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Modelo 3D interactivo del Sistema Solar: Planetas y el cielo de noche ADASS XXII Conference Jump to: Registration Fees | Student Discount | Cancellation Policy | Demos | Submitting Abstracts | Presentation and Publication Policy Important Dates Abstract Deadline for Oral Talks and Focus Demos::17 August Financial Aid Deadline:17 August Early Registration Deadline (extended):28 September BOF and Tutorial Proposl Deadline (extended):28 September Demo Booth Deadline (extended):12 October Poster Deadline (to get in program):12 October Regular Registration Deadline:12 October Late Poster Deadline:2 November Registration and Abstract Submission are now open! Registration Fees Standard registration covers attendance at the meeting including the opening reception, and a copy of the meeting proceedings. Registration Early (before 21 September): Regular (before 12 October): Student (before 12 October): Walk-up (after 12 October): Focus Demo Fee: Demo Booth Fee Tutorial Fee: Banquet: Student Discount ADASS 2012 c/o Jean Soliday 1205 W. Note that students may also apply for financial aid. Cancellation Policy

Gravitational waves: breakthrough discovery after two centuries of expectation | Science Physicists have announced the discovery of gravitational waves, ripples in the fabric of spacetime that were first anticipated by Albert Einstein a century ago. “We have detected gravitational waves. We did it,” said David Reitze, executive director of the Laser Interferometer Gravitational-Wave Observatory (Ligo), at a press conference in Washington. The announcement is the climax of a century of speculation, 50 years of trial and error, and 25 years perfecting a set of instruments so sensitive they could identify a distortion in spacetime a thousandth the diameter of one atomic nucleus across a 4km strip of laserbeam and mirror. The phenomenon detected was the collision of two black holes. At the beginning of the signal, their calculations told them how stars perish: the two objects had begun by circling each other 30 times a second. The observation signals the opening of a new window on to the universe. Thursday’s announcement was the unequivocal first detection ever of gravity waves.

Tonight Tonight’s chart shows Polaris and the Big and Little Dippers for a September evening. You can use the Big Dipper to find Polaris, which is also known as the North Star. Notice that a line from the two outermost stars in the bowl of the Big Dipper points to Polaris. And notice that Polaris marks the tip of the handle of the Little Dipper. The northern sky is a large clock, with Polaris at its center. The hour hand is a line drawn through Dubhe and Merak, the two pointer stars of the Big Dipper. The Big and Little Dippers: All you need to know EarthSky astronomy kits are perfect for beginners. View larger. | Keith Breazeal’s photo of a meteor streaking past the Big Dipper during the 2015 Perseid meteor shower. The Big Dipper swings full circle – 360 degrees – around Polaris in about 23 hours and 56 minutes. If you’re in the northern U.S., Canada or at a similar latitude, the Big Dipper is circumpolar for you – always above the horizon.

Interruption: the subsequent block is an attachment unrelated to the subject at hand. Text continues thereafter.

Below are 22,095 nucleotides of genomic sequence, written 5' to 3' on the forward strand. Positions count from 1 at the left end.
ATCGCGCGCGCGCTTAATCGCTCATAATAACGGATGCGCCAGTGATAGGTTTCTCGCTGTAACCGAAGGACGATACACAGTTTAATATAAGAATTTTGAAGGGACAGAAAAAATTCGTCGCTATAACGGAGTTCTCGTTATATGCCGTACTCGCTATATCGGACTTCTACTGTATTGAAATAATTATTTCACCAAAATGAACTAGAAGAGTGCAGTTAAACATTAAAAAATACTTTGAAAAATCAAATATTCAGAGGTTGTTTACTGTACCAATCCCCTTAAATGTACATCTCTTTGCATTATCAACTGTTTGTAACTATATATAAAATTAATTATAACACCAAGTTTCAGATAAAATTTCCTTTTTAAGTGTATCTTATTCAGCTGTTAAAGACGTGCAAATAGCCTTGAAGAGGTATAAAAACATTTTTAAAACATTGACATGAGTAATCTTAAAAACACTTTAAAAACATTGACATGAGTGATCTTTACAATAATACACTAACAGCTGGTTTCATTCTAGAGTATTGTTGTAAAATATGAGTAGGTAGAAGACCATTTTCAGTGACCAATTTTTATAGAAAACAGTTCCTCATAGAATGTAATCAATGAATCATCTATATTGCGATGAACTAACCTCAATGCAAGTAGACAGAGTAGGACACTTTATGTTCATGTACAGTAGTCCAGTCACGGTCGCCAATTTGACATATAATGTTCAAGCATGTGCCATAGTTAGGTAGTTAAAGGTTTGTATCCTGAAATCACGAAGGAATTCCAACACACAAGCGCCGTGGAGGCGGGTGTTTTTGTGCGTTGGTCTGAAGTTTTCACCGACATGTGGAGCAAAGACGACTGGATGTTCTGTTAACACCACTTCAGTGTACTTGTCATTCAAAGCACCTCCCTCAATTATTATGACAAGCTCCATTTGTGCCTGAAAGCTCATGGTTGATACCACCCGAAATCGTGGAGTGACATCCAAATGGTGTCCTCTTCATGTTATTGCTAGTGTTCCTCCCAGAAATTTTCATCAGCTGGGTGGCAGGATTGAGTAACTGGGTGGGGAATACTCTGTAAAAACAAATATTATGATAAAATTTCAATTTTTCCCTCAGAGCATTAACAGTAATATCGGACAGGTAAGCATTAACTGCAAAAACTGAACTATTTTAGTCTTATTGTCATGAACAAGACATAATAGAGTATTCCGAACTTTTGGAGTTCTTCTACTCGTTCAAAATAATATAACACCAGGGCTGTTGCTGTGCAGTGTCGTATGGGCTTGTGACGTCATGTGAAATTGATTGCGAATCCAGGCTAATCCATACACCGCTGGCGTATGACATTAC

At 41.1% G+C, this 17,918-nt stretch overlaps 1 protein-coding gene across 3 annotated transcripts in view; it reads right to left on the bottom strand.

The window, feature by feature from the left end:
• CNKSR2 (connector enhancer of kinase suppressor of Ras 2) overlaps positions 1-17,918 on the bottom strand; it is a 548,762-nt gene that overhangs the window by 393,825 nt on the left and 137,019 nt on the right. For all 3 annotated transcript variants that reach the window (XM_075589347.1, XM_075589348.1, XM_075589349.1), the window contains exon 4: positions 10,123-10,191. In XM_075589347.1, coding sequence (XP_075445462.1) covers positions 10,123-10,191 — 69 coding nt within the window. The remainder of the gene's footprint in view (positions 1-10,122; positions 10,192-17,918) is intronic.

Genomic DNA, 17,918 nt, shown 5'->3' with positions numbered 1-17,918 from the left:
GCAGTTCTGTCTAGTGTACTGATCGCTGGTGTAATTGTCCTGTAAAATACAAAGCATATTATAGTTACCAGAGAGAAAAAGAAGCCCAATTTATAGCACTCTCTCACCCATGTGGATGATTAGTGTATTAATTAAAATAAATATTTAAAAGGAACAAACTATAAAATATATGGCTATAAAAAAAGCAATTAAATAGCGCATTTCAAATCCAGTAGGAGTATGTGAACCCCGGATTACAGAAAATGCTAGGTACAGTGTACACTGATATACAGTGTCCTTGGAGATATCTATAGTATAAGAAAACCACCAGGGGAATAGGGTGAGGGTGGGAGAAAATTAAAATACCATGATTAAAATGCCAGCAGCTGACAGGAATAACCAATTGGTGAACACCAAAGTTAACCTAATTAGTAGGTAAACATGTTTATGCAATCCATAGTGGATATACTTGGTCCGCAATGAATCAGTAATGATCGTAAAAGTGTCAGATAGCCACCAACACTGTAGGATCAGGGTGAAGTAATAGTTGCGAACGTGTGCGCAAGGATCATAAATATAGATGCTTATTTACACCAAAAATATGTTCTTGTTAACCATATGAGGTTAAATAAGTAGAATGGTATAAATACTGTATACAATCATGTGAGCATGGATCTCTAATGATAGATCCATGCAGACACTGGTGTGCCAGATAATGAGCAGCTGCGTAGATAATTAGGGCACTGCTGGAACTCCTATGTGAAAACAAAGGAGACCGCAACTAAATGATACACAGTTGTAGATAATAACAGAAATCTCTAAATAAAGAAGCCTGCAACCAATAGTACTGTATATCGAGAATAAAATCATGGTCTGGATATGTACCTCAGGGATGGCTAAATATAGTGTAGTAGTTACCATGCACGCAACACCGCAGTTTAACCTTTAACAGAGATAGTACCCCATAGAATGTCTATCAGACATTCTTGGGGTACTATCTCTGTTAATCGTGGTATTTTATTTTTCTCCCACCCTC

Stellarium Stellarium theconversation Four stars in the night sky have been formally recognised by their Australian Aboriginal names. The names include three from the Wardaman people of the Northern Territory and one from the Boorong people of western Victoria. The Wardaman star names are Larawag, Wurren and Ginan in the Western constellations Scorpius, Phoenix and Crux (the Southern Cross). The Boorong star name is Unurgunite in Canis Majoris (the Great Dog). They are among 86 new star names drawn from Chinese, Coptic, Hindu, Mayan, Polynesian, South African and Aboriginal Australian cultures. These names represent a step forward by the International Astronomical Union (IAU) – the global network of the world’s roughly 12,000 professional astronomers – in recognising the importance of traditional language and Indigenous starlore. What’s that star called? Many cultures around the world have their own names for the stars scattered across the night sky. The IAU recognised that the lack of official star names was a problem.

Stargazers Lounge 'A new way to study our universe': what gravitational waves mean for future science | Science You wait 100 years for a gravitational wave and then four come along at once. Or so it must seem to those who spent decades designing and building the exquisite instruments needed to sense the minuscule ripples in spacetime that Albert Einstein foresaw in his 1905 theory of general relativity. The first gravitational wave bagged by physicists reached Earth on 14 September 2015 and sent a quiver through the US-based Laser Interferometer Gravitational-Wave Observatory (Ligo). The second hit three months later, on Boxing Day, followed by a third in January this year. When the fourth wave arrived in August, both Ligo and a second observatory in Italy, named Virgo, recorded the moment. Each of the gravitational waves had been set in motion by violent collisions between black holes more than a billion years ago. “This is a story in two parts,” said Sheila Rowan, director of the Institute for Gravitational Research at the University of Glasgow. Gravitational waves are not so easily blocked.

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